Exploring His Kodachrome Dreams
CFA’s Stephen A. Frank has new show at Sherman Gallery
Growing up in Dayton, Ohio, in the 1950s, Stephen A. Frank dreamed of hitching rides on the Pennsylvania Railroad trains that thundered past his kitchen window, bound either for Philadelphia and New York or for St. Louis. He imagined himself transported to the national parks and monuments whose photos he had seen in magazines.
“National Geographic, Life, Look, and The Saturday Evening Post were my windows to the world,” recalls Frank, a College of Fine Arts School of Visual Arts master lecturer. But Frank’s parents, owners of a liquor–gourmet food store, had neither the time nor the means to travel. “I grew up with what I call the Jewish work ethic, the retail work ethic,” he says. “There was no time for vacations. There was only time for work.” The closest Frank got to realizing his wanderlust were occasional trips with his family to nearby Vandalia Airport, where they’d watch TWA propeller planes take off. “I longed to be one of the silhouetted figures in those tiny windows going to places I could only dream of, but longed to see,” he says.
After graduating with a degree in photography from Ohio University in the late ’60s, Frank moved East to study at the Rhode Island School of Design, where he earned a master’s degree. He then moved to Boston and began teaching at BU in 1974. But he says he never had the time—or the money—to see the sites he had dreamed of as a boy. “I was always so jealous of everyone who had traveled,” he says. “Any place you had been and I hadn’t, I was jealous of you being there.”
That all changed four years ago when the photography instructor was promoted to master lecturer, a move that gave him the means to travel. He started mapping out trips to the West. Over the past three years, Frank estimates, he’s traveled more than 10,000 miles, taking photographs at dozens of national parks and historic sites. His first trip, to Denver, took him to Mount Rushmore, the Badlands, Crazy Horse, Devils Tower, Pike’s Peak, and Royal Gorge Bridge and Park.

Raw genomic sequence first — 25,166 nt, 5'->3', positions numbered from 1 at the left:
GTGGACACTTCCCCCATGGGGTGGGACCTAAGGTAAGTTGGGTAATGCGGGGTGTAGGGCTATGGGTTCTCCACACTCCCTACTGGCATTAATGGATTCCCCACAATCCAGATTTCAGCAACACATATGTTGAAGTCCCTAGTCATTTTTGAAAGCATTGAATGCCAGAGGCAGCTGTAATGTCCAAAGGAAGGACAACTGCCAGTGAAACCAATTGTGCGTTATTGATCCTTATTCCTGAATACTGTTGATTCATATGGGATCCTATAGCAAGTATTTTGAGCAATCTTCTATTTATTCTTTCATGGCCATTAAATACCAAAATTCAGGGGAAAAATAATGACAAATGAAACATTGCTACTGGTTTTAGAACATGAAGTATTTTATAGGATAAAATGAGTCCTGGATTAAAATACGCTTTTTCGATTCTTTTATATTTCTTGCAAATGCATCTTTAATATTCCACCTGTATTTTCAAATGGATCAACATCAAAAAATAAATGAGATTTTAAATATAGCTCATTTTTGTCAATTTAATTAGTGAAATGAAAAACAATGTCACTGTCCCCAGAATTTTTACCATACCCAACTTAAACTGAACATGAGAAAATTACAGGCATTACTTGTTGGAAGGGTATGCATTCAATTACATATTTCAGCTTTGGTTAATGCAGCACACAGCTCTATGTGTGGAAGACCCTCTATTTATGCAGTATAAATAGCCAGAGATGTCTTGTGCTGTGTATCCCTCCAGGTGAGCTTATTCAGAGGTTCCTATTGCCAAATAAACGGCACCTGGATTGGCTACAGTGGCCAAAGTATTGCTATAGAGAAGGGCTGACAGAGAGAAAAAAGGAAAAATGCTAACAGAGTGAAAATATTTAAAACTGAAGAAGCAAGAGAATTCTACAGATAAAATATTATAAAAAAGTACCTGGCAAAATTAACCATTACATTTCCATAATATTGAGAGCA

“It was just miraculous that I’d actually been able to accomplish this—see it in my head and carry it out, make a plan, do all the things necessary to make it happen,” Frank says of that first trip.
The following year brought Frank to Salt Lake City, the Grand Tetons, Yellowstone National Park, and Jackson Hole, Wyo. And this past summer came a third trip west, this time to the Arches, Bryce Canyon, Zion, and Canyonlands National Parks, Monument Valley, Moab, and most important, his personal favorite—the Grand Canyon.
“No photo has ever done it justice,” says Frank, still awestruck by the experience. “It’s more special than you could ever imagine. The silence is the thing you notice first.”
Frank has also made numerous trips to Maine over the past several years, capturing Acadia National Park and the Penobscot Narrows Bridge and Observatory in all kinds of light and weather.
Now, some three dozen images culled from Frank’s travels are on view in a new show at the Sherman Gallery. Titled Stephen A. Frank: Exploring My Kodachrome Dreams, the exhibition conveys the majesty—and the whimsy—he encountered in his travels. While he took pictures everywhere he went, Frank was choosy about what he included in the show. Images “needed to have a quality of light, a sense of gesture, and a sense of composition” to make the cut, he says.